But it’s more than just Manapul’s characters that make the issue stand out, it’s the care he puts into every aspect of his art. Notice the way the clouds in the sky of this panel echo the shape and style of the cave paintings in The Temple.
It’s this attention to detail that makes Batman: The Merciless 1 feel special, even when the plot didn’t move me.
When Walt Disney had his Imagineers designing Disneyland’s seminal work of themed entertainment, Pirates of the Caribbean, the financial folks at his company questioned the need for so much extra propping and details in every scene. Surely, most riders wouldn’t even notice most of it. But Walt explained the details weren’t there for the first ride, but for the second, the third, and the fourth. The layering on of details in Batman: The Merciless 1 — between the vibrant color work and Manapul’s intricate pencils — rewards the reader for returning to its pages for closer inspection. It’s a gorgeous reminder that for as disposable as comic books can feel, a tremendous amount of work and love goes into the crafting of each and every one.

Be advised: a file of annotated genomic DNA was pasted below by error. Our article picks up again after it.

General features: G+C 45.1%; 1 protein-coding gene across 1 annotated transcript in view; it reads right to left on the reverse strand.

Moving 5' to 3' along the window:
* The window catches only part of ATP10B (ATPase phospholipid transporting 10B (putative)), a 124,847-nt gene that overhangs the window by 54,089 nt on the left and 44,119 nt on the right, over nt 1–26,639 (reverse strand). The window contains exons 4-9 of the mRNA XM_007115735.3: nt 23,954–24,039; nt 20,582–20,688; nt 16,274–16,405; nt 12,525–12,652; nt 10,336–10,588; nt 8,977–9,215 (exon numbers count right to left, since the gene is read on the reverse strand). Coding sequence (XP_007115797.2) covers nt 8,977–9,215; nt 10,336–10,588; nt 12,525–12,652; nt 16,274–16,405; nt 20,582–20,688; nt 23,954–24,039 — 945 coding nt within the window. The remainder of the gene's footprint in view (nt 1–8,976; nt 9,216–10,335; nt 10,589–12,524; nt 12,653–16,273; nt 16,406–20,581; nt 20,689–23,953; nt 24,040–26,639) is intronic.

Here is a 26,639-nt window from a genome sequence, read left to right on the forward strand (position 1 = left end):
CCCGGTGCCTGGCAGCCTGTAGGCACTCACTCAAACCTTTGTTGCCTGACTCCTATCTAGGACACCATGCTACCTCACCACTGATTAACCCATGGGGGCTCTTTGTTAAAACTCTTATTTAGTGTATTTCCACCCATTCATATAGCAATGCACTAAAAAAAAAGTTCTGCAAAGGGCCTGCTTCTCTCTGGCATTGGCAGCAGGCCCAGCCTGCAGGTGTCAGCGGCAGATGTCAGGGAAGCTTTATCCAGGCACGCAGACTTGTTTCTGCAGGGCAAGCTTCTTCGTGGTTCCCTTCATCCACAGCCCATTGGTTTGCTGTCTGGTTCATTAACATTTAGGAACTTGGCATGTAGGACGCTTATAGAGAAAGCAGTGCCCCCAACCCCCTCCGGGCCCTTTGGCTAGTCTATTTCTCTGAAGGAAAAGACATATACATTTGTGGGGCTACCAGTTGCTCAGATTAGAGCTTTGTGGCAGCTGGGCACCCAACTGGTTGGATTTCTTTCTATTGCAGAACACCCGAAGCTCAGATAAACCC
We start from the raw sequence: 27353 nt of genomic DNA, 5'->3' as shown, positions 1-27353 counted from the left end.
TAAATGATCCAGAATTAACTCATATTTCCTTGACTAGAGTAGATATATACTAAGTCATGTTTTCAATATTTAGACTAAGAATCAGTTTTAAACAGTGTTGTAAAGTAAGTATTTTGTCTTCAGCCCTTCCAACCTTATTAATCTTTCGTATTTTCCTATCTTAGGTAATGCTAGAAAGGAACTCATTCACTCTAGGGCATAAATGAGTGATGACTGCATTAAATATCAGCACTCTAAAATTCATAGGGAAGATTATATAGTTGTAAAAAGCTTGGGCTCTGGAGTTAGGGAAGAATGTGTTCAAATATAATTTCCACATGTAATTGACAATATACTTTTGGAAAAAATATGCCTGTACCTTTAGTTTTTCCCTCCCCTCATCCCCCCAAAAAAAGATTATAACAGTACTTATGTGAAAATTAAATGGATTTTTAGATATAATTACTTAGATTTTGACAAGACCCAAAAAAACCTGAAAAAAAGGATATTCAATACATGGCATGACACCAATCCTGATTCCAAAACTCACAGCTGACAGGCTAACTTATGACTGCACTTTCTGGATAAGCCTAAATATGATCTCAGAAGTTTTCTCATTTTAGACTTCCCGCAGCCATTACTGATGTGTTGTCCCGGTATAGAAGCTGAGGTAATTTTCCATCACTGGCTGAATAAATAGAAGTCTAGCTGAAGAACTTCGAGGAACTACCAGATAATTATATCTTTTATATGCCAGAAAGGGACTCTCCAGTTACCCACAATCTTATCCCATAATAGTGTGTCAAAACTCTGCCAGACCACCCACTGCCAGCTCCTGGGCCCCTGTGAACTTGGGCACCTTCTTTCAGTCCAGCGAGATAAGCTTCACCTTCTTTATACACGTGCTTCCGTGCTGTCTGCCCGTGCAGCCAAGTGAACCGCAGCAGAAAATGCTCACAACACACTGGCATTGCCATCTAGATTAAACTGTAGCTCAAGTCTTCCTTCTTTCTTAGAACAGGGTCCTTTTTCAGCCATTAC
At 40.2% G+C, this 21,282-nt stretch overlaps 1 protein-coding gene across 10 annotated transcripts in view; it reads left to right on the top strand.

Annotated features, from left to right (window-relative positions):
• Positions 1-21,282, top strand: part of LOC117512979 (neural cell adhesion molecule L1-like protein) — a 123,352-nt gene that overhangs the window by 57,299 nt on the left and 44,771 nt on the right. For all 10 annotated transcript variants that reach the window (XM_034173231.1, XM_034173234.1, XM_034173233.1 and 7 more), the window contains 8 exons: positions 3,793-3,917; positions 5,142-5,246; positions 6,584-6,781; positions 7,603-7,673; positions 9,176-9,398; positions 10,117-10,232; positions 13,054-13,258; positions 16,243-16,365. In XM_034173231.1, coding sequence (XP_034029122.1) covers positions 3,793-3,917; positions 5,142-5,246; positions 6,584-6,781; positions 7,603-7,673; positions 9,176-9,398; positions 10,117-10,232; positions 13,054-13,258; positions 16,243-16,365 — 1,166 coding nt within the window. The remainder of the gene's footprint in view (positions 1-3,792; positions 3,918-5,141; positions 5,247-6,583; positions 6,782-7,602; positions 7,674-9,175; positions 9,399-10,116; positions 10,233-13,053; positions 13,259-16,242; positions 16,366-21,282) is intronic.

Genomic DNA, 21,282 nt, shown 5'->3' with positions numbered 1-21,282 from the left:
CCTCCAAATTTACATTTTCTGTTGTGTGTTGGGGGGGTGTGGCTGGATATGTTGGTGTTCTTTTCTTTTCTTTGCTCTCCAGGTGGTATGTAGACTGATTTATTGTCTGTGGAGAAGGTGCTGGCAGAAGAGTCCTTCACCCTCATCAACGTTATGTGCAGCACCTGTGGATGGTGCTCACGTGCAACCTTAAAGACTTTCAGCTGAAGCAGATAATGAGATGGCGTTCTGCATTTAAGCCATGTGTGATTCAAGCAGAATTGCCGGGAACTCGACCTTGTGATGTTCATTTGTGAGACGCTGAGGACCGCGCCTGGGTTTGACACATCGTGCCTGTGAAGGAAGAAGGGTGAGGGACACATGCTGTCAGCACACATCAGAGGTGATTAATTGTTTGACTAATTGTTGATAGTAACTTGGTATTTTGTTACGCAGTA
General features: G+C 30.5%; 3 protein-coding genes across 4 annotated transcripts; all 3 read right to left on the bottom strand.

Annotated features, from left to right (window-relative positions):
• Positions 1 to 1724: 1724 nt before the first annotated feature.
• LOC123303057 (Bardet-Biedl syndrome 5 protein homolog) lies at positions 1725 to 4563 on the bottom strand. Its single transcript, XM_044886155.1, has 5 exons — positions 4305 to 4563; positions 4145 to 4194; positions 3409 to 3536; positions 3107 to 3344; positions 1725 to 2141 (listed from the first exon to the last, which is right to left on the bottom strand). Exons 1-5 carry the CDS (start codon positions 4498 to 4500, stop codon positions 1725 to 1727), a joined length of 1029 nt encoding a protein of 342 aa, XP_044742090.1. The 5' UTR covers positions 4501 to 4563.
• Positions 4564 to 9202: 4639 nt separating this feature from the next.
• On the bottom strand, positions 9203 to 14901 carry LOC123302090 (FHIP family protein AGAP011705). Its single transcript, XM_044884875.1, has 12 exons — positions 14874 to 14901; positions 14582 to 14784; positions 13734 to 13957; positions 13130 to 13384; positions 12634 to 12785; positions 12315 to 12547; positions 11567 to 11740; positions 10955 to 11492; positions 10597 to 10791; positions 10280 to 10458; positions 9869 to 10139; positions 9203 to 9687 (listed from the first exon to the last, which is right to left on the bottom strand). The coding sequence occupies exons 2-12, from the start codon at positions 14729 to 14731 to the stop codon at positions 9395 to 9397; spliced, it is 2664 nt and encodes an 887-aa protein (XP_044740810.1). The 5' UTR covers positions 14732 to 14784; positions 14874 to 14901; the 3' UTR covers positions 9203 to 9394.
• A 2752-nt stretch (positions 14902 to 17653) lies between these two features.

For a complete list of what we’re reading, head on over to our Pull List page. Whenever possible, buy your comics from your local mom and pop comic bookstore. If you want to rock digital copies, head on over to Comixology and download issues there. There’s no need to pirate, right?